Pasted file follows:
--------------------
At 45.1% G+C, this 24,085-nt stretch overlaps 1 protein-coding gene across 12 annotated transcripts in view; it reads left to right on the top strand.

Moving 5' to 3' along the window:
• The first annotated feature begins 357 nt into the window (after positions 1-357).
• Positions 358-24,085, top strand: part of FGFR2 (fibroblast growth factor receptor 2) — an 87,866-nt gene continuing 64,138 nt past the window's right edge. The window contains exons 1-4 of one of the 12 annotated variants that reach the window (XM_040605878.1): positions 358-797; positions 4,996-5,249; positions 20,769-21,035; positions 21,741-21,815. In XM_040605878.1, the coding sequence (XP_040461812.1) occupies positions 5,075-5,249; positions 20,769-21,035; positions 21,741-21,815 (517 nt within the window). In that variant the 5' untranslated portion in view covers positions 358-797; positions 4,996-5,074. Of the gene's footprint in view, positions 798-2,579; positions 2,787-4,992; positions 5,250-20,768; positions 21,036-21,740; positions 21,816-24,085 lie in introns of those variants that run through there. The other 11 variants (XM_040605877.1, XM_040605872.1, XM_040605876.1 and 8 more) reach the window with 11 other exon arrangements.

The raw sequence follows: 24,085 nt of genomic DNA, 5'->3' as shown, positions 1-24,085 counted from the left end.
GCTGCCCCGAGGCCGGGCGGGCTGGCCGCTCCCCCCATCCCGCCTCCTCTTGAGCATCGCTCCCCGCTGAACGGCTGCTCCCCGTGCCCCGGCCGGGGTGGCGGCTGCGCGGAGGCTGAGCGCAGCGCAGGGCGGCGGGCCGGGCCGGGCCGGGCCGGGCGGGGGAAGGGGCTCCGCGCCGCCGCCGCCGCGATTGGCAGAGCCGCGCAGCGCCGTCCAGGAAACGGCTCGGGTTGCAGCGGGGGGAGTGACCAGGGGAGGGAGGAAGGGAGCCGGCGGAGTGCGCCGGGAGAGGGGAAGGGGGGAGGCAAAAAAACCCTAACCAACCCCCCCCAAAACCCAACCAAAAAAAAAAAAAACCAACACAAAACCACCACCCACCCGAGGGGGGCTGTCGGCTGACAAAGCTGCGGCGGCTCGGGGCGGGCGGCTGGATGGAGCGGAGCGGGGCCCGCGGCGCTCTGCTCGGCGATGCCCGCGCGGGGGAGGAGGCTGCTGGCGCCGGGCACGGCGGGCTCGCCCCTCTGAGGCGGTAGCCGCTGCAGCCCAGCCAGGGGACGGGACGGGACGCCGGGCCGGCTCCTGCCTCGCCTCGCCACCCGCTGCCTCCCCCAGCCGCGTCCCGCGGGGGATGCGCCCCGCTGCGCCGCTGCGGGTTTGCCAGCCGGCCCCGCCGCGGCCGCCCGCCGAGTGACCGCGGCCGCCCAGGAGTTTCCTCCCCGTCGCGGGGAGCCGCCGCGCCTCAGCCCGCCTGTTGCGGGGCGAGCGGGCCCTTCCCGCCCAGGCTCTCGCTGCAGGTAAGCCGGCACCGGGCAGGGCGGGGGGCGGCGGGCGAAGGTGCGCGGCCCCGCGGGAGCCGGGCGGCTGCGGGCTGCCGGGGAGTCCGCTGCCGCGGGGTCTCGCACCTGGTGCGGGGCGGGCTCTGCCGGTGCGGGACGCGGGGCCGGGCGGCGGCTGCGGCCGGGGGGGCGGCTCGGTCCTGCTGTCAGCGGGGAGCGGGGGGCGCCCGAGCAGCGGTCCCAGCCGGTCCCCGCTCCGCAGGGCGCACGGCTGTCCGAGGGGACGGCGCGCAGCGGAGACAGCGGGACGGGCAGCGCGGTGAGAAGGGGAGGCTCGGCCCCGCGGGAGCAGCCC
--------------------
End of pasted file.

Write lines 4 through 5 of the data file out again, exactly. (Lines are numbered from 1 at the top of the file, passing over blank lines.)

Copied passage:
• Positions 358-24,085, top strand: part of FGFR2 (fibroblast growth factor receptor 2) — an 87,866-nt gene continuing 64,138 nt past the window's right edge. The window contains exons 1-4 of one of the 12 annotated variants that reach the window (XM_040605878.1): positions 358-797; positions 4,996-5,249; positions 20,769-21,035; positions 21,741-21,815. In XM_040605878.1, the coding sequence (XP_040461812.1) occupies positions 5,075-5,249; positions 20,769-21,035; positions 21,741-21,815 (517 nt within the window). In that variant the 5' untranslated portion in view covers positions 358-797; positions 4,996-5,074. Of the gene's footprint in view, positions 798-2,579; positions 2,787-4,992; positions 5,250-20,768; positions 21,036-21,740; positions 21,816-24,085 lie in introns of those variants that run through there. The other 11 variants (XM_040605877.1, XM_040605872.1, XM_040605876.1 and 8 more) reach the window with 11 other exon arrangements.

The raw sequence follows: 24,085 nt of genomic DNA, 5'->3' as shown, positions 1-24,085 counted from the left end.